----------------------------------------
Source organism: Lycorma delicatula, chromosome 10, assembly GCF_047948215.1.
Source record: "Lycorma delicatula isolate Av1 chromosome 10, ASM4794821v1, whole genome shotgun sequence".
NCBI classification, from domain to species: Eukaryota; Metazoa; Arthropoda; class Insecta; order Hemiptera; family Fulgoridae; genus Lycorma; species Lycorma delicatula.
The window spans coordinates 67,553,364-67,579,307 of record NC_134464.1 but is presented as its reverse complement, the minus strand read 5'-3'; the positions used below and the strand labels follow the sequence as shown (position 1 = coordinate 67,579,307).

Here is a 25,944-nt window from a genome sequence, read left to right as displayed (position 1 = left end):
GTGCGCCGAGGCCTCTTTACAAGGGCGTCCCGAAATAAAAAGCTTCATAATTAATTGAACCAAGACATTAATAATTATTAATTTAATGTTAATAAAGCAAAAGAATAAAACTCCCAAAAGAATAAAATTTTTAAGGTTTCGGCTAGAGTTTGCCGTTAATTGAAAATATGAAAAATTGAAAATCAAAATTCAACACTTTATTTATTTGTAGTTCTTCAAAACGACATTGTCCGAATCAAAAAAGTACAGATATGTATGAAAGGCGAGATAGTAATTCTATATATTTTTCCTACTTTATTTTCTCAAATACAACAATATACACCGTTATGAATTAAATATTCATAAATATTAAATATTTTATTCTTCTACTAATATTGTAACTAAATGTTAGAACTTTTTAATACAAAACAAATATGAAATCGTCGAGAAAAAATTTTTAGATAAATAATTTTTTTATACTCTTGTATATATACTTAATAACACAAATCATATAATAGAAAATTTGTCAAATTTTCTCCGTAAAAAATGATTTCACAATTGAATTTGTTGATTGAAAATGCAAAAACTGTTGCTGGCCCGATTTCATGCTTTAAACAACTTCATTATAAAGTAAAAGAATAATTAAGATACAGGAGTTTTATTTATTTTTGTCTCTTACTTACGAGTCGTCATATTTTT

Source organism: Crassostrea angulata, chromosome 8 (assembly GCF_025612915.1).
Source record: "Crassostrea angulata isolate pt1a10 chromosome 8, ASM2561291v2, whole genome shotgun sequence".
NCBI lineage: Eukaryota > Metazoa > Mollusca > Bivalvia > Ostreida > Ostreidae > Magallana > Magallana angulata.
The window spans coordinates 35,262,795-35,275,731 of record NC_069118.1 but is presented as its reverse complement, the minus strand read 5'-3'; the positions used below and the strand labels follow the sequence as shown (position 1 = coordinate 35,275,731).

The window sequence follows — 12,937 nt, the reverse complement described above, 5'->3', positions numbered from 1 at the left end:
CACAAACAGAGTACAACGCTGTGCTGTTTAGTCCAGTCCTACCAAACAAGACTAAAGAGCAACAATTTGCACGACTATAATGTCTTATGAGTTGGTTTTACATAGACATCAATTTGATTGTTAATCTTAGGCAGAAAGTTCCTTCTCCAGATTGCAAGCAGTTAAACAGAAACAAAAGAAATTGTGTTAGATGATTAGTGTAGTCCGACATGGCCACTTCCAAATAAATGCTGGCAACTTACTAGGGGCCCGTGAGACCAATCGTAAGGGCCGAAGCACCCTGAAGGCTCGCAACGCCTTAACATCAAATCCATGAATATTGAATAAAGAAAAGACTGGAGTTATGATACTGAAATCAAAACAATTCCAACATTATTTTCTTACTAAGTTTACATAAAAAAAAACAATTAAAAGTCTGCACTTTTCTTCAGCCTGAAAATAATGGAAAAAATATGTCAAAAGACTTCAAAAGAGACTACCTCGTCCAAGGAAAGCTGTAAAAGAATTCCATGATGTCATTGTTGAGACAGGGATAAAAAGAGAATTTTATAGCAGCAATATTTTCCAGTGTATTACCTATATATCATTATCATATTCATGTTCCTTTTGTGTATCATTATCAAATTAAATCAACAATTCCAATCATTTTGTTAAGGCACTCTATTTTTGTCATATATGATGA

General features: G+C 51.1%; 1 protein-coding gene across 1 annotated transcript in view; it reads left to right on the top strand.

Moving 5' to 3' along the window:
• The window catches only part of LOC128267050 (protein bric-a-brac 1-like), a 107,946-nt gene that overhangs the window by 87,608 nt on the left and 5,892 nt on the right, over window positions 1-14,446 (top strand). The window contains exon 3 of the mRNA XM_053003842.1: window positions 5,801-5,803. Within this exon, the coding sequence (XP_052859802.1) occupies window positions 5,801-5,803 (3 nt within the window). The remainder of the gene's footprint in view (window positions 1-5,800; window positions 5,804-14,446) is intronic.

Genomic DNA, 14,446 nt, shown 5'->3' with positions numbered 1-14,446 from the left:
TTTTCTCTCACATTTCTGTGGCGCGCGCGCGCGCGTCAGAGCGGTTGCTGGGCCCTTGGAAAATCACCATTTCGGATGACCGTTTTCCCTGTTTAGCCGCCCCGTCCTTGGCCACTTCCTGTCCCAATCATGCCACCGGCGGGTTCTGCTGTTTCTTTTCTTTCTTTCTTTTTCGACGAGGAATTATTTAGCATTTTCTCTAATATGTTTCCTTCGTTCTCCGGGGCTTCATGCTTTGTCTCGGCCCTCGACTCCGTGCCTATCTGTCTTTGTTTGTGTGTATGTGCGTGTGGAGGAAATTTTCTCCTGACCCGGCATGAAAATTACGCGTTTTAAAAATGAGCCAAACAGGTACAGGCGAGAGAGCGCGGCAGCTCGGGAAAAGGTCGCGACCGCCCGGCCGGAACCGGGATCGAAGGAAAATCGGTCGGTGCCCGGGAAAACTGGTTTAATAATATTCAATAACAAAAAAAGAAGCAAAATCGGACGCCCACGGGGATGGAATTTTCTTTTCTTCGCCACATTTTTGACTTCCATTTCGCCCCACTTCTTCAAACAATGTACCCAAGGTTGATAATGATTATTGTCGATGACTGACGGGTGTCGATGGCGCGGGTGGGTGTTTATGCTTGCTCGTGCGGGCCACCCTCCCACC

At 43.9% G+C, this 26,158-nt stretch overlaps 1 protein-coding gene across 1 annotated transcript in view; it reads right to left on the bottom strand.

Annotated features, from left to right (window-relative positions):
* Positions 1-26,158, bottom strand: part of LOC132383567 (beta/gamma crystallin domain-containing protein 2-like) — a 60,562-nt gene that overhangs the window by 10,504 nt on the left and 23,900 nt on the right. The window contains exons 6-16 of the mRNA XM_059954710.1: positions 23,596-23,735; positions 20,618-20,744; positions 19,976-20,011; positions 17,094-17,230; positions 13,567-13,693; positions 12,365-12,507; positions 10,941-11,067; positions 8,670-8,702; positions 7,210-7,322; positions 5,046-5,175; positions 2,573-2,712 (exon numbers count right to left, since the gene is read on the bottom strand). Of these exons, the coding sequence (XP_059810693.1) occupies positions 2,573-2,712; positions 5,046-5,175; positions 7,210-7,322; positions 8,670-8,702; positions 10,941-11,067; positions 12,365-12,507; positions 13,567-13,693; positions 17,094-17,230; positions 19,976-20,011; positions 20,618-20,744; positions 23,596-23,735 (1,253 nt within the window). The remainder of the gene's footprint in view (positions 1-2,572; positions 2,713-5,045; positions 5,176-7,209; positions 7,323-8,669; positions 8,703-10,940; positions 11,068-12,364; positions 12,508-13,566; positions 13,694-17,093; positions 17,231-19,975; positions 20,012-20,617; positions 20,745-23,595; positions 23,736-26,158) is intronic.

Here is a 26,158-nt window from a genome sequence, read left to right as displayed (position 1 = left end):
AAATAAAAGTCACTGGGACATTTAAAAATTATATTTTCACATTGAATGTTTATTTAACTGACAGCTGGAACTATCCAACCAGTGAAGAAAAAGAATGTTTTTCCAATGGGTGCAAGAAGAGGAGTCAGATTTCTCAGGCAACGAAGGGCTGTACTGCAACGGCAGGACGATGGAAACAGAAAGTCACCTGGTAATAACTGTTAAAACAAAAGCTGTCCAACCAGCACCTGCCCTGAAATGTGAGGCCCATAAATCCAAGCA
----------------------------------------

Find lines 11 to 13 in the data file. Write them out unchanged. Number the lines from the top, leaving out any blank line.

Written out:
The window sequence follows — 12,937 nt, the reverse complement described above, 5'->3', positions numbered from 1 at the left end:
CACAAACAGAGTACAACGCTGTGCTGTTTAGTCCAGTCCTACCAAACAAGACTAAAGAGCAACAATTTGCACGACTATAATGTCTTATGAGTTGGTTTTACATAGACATCAATTTGATTGTTAATCTTAGGCAGAAAGTTCCTTCTCCAGATTGCAAGCAGTTAAACAGAAACAAAAGAAATTGTGTTAGATGATTAGTGTAGTCCGACATGGCCACTTCCAAATAAATGCTGGCAACTTACTAGGGGCCCGTGAGACCAATCGTAAGGGCCGAAGCACCCTGAAGGCTCGCAACGCCTTAACATCAAATCCATGAATATTGAATAAAGAAAAGACTGGAGTTATGATACTGAAATCAAAACAATTCCAACATTATTTTCTTACTAAGTTTACATAAAAAAAAACAATTAAAAGTCTGCACTTTTCTTCAGCCTGAAAATAATGGAAAAAATATGTCAAAAGACTTCAAAAGAGACTACCTCGTCCAAGGAAAGCTGTAAAAGAATTCCATGATGTCATTGTTGAGACAGGGATAAAAAGAGAATTTTATAGCAGCAATATTTTCCAGTGTATTACCTATATATCATTATCATATTCATGTTCCTTTTGTGTATCATTATCAAATTAAATCAACAATTCCAATCATTTTGTTAAGGCACTCTATTTTTGTCATATATGATGA

General features: G+C 51.1%; 1 protein-coding gene across 1 annotated transcript in view; it reads left to right on the top strand.